It’s clear they’ve really missed it. Likewise, the transformative, life-affirming power of rock ’n’ roll is the dominant theme that runs throughout the new album – right from the defiantly screamed opening lyrics of its title track, through to the triumphant, ‘lighters aloft’ album closer, Raise Your Horns. Rather than shrinking in the face of uncertain times, Halestorm have emerged stronger and louder than ever before.

“It came together as probably one of our most cohesive albums,” Lzzy says. “And I think that’s because this particular collection of songs were the ones that were being written in the now. There wasn’t anything pre-Covid – it was all just whatever was happening to us at that moment, and whatever we were passionate about.”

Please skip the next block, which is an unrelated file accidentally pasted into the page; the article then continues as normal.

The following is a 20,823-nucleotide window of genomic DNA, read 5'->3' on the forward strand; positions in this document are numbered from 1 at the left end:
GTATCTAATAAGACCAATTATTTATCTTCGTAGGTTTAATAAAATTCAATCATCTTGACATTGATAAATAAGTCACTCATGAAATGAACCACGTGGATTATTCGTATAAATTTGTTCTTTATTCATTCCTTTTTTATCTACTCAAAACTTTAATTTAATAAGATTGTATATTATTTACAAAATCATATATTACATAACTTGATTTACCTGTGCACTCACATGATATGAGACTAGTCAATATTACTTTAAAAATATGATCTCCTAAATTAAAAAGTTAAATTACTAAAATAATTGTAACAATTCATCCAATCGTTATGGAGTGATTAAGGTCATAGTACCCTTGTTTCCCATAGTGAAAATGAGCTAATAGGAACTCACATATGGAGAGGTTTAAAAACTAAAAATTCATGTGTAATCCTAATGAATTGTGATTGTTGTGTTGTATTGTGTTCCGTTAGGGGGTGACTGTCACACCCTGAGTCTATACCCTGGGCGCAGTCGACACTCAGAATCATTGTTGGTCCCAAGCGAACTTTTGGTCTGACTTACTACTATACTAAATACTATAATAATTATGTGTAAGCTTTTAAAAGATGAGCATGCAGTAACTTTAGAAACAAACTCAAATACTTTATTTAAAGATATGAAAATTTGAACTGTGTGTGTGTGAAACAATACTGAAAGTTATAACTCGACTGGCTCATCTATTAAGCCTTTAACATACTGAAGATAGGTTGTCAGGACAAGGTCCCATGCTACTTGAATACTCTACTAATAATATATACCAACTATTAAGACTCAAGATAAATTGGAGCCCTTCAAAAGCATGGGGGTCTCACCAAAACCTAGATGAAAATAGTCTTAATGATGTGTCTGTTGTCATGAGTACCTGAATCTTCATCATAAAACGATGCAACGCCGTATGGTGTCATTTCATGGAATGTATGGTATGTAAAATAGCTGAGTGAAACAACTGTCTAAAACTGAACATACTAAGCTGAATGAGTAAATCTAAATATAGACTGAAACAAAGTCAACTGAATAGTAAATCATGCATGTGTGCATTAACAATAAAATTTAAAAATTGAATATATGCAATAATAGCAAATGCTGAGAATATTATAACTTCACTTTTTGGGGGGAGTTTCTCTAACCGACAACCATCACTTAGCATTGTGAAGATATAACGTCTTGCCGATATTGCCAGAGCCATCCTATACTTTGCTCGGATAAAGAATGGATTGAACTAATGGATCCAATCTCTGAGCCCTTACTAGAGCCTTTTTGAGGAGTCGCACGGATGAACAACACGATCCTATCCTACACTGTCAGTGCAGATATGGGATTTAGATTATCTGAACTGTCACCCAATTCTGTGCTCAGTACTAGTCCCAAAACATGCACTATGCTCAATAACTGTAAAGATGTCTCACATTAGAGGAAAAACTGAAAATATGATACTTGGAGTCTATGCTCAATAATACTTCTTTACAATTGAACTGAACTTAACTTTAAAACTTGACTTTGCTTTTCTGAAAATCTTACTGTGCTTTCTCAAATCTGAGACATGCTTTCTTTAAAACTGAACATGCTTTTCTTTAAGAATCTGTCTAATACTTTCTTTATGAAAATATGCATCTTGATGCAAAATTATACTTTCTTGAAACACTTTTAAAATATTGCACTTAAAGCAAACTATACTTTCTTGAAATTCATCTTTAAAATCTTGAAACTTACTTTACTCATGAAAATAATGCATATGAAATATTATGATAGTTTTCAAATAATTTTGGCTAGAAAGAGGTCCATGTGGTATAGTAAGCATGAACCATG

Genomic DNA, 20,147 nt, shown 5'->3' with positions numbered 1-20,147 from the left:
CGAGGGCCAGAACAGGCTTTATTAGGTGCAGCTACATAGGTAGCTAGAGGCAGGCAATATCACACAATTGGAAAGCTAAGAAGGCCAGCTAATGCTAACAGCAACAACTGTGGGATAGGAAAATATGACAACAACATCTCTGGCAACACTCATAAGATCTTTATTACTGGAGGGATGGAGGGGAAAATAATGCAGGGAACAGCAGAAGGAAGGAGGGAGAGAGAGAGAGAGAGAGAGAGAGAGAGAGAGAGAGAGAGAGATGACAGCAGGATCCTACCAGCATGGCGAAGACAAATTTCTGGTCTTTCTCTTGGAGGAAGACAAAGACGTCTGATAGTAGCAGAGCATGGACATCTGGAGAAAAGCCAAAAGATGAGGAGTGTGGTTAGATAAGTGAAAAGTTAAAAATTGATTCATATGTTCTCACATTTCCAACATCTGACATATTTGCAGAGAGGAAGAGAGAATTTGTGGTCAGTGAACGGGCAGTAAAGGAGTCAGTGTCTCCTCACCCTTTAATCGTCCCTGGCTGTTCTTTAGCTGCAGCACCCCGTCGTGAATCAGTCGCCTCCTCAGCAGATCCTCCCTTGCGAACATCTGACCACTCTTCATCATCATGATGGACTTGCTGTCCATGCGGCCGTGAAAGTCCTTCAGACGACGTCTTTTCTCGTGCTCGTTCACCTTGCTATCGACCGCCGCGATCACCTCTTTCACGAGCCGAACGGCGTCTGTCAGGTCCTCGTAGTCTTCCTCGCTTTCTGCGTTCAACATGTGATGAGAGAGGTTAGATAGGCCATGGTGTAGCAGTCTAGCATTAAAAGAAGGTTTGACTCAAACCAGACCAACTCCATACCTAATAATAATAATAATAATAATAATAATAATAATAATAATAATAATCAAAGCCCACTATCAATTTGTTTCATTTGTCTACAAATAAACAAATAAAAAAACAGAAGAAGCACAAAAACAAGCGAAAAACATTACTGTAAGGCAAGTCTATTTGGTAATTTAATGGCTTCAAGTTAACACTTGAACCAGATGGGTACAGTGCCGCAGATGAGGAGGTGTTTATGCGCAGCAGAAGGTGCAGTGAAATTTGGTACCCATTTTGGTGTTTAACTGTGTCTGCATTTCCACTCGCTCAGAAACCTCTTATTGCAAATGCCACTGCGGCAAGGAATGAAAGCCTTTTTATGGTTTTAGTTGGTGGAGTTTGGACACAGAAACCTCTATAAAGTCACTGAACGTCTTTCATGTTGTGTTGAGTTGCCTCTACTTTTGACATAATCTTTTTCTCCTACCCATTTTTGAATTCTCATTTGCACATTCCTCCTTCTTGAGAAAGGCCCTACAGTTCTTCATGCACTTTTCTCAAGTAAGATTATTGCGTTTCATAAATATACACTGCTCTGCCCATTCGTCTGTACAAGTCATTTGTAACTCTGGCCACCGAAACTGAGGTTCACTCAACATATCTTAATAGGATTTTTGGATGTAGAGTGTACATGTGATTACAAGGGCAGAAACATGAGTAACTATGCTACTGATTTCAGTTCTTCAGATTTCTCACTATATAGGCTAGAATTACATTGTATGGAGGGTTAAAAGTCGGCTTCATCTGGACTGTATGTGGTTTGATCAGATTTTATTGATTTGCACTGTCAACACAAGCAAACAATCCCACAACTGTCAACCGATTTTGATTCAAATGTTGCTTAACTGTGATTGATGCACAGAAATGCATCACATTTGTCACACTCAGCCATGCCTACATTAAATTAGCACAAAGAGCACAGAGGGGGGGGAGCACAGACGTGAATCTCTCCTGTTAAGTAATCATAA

The title track, Back From the Dead, not only set the tone for the creative process, but also serves as a mission statement for the whole album. “You have to almost be circling around a certain subject and certain feel,” explains Lzzy, “and you write three or four different songs with that same thing in mind – and maybe they don’t hit - then all of sudden it figures itself out, and all of the pieces of the puzzle are there.”

As Joe puts it, “Everything that we wrote kind of built up until Back From the Dead happened. Then it just all fell out.” 

The band recorded the album in Nashville and Los Angeles, working with longtime collaborators Scott Stevens and producer Nick Raskulinecz, and they weren’t short of guitars to experiment with and be inspired by. Says Joe, “Between the two of us, we brought about 60 guitars to the studio. Nick had 20 or 30 sitting around, so we had about a hundred guitars all out.”